About 90% of Himalayas will face year-long drought at 3 degrees warming says new study

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About 90% of Himalayas will face year-long drought at 3 degrees warming says new study
Source: Pixabay
New Delhi, About 90 per cent of the Himalayan Region will experience drought lasting over a year if global warming increases by 3 degrees Celsius, according to new research. The findings, published in the journal Climatic Change, show that 80 per cent of the increased human exposure to heat stress in India can be avoided by adhering to Paris Agreement's temperature goals of limiting global warming to 1.5 degrees Celsius, compared to 3 degrees Celsius warming.
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The team led by researchers at the University of East Anglia (UEA) in the UK quantified how climate change risks to human and natural systems increase at a national scale as the level of global warming increases.

A collection of eight studies -- all focusing on India, Brazil, China, Egypt, Ethiopia, and Ghana -- shows that the risks of drought, flooding, declines in crop yields, and loss of biodiversity and natural capital greatly increase for each additional degree of global warming.

It found that in India pollination is reduced by half at 3-4 degrees global warming compared to a quarter reduction at 1.5 degrees.

Limiting warming to 1.5 degrees Celsius allows half the country to act as a refuge for biodiversity, compared with 6 per cent at 3 degrees, the researchers said.

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The team found very large increases in the exposure of agricultural land to drought with 3 degrees Celsius warming - more than 50 per cent of the agricultural land in each of the countries studied is projected to be exposed to severe droughts of longer than one year over a 30-year period.

However, limiting global warming to 1.5 degrees Celsius would reduce the increase in exposure of agricultural land to drought by between 21 per cent (India) and 61 per cent (Ethiopia) as well as reduce economic damages due to fluvial flooding. This happens when rivers and streams break their banks and the water flows out onto the adjacent low-lying areas.

Avoided increases in human exposure to severe drought are also 20-80 per cent lower at 1.5 degrees Celsius than 3 degrees Celsius across the six countries, the researchers said.

Economic damages associated with sea-level rise are projected to increase in coastal nations, but more slowly if warming was limited to 1.5 degrees Celsius, they said.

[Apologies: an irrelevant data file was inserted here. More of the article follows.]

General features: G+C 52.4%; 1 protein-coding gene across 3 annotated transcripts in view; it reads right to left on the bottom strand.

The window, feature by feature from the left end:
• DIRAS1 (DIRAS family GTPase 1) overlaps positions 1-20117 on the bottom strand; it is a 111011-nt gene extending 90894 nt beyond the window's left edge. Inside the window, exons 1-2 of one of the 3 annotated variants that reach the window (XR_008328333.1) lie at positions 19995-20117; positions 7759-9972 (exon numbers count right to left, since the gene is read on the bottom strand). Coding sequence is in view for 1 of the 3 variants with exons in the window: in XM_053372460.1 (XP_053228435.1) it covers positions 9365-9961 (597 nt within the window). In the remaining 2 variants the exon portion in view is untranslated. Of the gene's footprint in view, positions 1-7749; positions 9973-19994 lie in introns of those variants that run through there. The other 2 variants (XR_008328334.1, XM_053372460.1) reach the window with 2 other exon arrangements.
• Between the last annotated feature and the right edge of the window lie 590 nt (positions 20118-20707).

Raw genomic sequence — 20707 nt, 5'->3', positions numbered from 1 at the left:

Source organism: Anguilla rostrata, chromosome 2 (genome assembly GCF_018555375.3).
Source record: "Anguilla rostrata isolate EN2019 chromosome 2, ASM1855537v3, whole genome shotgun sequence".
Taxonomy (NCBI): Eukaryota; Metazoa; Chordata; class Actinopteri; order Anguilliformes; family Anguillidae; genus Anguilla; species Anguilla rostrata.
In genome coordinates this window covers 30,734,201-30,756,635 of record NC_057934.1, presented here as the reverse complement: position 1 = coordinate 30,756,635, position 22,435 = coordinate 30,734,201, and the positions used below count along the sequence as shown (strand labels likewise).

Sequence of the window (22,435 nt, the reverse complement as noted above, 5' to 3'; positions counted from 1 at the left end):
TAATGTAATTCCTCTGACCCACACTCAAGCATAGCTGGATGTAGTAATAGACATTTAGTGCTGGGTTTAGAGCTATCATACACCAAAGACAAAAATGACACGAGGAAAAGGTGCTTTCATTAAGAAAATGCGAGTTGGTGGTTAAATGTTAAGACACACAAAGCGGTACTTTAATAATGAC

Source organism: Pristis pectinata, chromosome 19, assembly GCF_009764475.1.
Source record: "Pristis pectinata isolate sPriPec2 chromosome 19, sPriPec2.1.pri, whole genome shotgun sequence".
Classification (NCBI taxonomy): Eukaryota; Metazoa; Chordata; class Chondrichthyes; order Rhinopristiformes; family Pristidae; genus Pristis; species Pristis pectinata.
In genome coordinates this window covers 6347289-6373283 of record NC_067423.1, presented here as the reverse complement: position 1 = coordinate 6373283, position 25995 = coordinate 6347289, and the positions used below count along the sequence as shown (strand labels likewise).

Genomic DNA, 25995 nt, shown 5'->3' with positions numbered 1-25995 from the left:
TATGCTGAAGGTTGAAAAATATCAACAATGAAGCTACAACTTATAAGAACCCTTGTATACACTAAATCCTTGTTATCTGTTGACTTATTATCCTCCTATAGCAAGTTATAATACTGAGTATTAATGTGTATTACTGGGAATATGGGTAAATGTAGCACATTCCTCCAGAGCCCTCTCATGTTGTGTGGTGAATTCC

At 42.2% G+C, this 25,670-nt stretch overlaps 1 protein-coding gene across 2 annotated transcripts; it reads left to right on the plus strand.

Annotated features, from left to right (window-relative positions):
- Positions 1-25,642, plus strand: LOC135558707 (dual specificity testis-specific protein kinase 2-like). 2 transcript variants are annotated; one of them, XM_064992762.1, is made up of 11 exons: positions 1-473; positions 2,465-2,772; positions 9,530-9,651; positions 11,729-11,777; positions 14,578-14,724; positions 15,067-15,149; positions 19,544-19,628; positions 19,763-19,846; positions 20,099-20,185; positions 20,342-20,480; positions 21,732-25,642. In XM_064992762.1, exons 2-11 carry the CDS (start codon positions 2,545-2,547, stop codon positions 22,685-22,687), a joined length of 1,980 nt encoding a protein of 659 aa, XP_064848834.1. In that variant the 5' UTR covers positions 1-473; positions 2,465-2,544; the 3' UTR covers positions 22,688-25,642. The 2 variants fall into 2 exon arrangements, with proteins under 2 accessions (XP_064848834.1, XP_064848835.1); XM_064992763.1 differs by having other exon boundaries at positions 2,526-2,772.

The researchers warned that more effort is needed to reduce global warming, as currently the policies in place globally are likely to result in 3 degrees Celsius of global warming.

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One paper explored the risks to plants and vertebrates due to increases in global warming, and another developed a new natural capital risk register for each of the six countries that also included the projected changes in the risk stemming from future human population changes.

This combination shows that many areas in the six countries are already at high natural capital risk at 1.5 degrees Celsius when effects of increasing human population are accounted for.

The findings also showed that an expansion of protected area networks is necessary in order to deliver climate resilient biodiversity conservation.

"The results presented in this collection confirm the need for the implementation of climate policies aligned to the Paris Agreement limits if widespread and escalating climate change risk is to be avoided," said lead author of the paper, Professor Rachel Warren, from the UEA.

"They provide additional confirmation of the rapid escalation of climate change risks with global warming found in the Intergovernmental Panel of Climate Change (IPCC) 2022 report, which identifies how the risk of severe consequences increases with every additional increment of global warming," Warren said.

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Although these studies focus on the risks to six countries only, other nations are projected to experience similar issues, the researchers said.

Greater emphasis needs to be placed on both climate change mitigation and climate change adaptation to avoid large increases in risk to both human and natural systems, they said.

"For example, a good way to combat the effects of climate change on natural systems and soak up carbon from the atmosphere is to restore ecosystems to their natural state, especially if warming can be held to 2 degrees Celsius or less. This has the additional benefit of restoring the natural capital bank in these areas," said study co-author Jeff Price, also from the UEA.

The work focuses on developing countries as they tend to be more vulnerable to climate change than others.  Spanning the continents of Asia, Africa, and South America, the case studies present examples of both large and small countries and cover a range of levels of socioeconomic development.

The risks assessed are the additional risks due to anthropogenic or human-induced climate change corresponding to the elevated global warming in comparison with a baseline of levels of risk in 1961-1990, when warming was approximately 0.3 degrees Celsius above pre-industrial levels.

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Together the studies provide a harmonised assessment for the six countries of projected changes in exposure of humans and land to climate-related hazards, such as drought, water stress, fluvial and coastal flooding, and the projected effects of climate change on biodiversity, as well as the economic and societal implications of climate risks.
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